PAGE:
Are you a responsible traveler? Sustainable tourism for a better world

by Aug 26, 2019Travel Tips

Sustainable tourism can also be called responsible travel or ethical tourism. Be sure you are traveling sustainably by following these simple guidelines.

Travel can be transformative, educational and addictive. As the travel industry continues on a growth trajectory – taking people into cultures far different than their own — the question becomes even more pressing: Are you a responsible traveler? Are you thinking about sustainable tourism when you travel?

According to the World Travel and Tourism Council, the travel and tourism industry has grown more strongly than the global GDP since 2001. It generated 10.4 percent of all global economic activity in 2018.

That’s a lot of hotel nights, dinners out, guide fees and tips in both developed countries that have a greased tourism machine to the tiniest of less developed ones where tourists are more of an entertaining sideshow for locals.

What is sustainable tourism?

Sustainable tourism can also be called responsible travel or ethical tourism. There are long codes and academic papers detailing what it is, but bottom line, it means being aware of and sensitive to the impact you have on a country, its culture and its people. It means understanding what affect you will have on a place, trying not to transfer your habits and mores onto the other culture, and attempting to keep your footprint positive.

Remember these four words for traveling responsibly: tolerance, respect, awareness and sensitivity.

In well-developed First World countries, travelers will likely not face increased personal danger (normal cautions apply, of course), other than the possibility of being a buffoon tourist and getting over-charged because you are naive. When it comes to travel to less developed, less tourist-savvy, Third World countries or those with a newer history of tourism, everything changes.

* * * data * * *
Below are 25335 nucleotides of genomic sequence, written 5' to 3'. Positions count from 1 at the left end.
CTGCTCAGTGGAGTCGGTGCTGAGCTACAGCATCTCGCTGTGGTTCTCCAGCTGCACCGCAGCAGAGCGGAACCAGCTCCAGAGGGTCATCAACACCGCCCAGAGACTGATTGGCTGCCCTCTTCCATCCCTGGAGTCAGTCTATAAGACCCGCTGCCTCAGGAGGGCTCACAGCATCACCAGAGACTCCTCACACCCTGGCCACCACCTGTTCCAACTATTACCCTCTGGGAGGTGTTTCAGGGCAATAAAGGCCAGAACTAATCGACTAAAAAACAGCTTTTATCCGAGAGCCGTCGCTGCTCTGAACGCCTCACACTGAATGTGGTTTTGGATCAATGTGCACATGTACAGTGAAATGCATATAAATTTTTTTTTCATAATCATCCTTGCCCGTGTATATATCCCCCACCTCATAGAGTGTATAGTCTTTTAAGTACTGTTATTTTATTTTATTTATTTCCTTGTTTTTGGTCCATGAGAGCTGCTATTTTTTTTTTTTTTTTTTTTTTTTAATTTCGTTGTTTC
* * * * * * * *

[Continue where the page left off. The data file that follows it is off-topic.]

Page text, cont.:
Morocco, for example, is one relative newcomer to tourism, particularly among travelers from North America, with tourism numbers rising and expected to increase by nearly 4 percent annually through 2028 according to the World Travel & Tourism Council. Nancy Lauer, owner of U.S./Morocco-based tour organizer Open Doors Morocco, says when she told people a few years ago what she did, the answer often was, “Where is Morocco?” Today, everybody seems to know and wants to go, she adds.


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Responsible Travel Tourists In Car

Responsible travel in developing countries

In countries like Morocco with a less developed and growing travel industry, practicing responsible travel and choosing travel organizers who focus on traveling responsibly is especially important.

So how do you choose an ethical, responsible tour operator? For one, check the company website. Does it offer tours in a far-flung, oddball mix of countries where they can’t begin to have expertise? Does a company have an office or base and experience in the country you want to visit? Do they personally spend time there and know their guides? Do they handle logistics, or do they outsource to another group that does it all? Will clients have a direct phone number to the organizer in case of emergency? “In other words, if I need you, can I contact you personally while there?” Lauer says.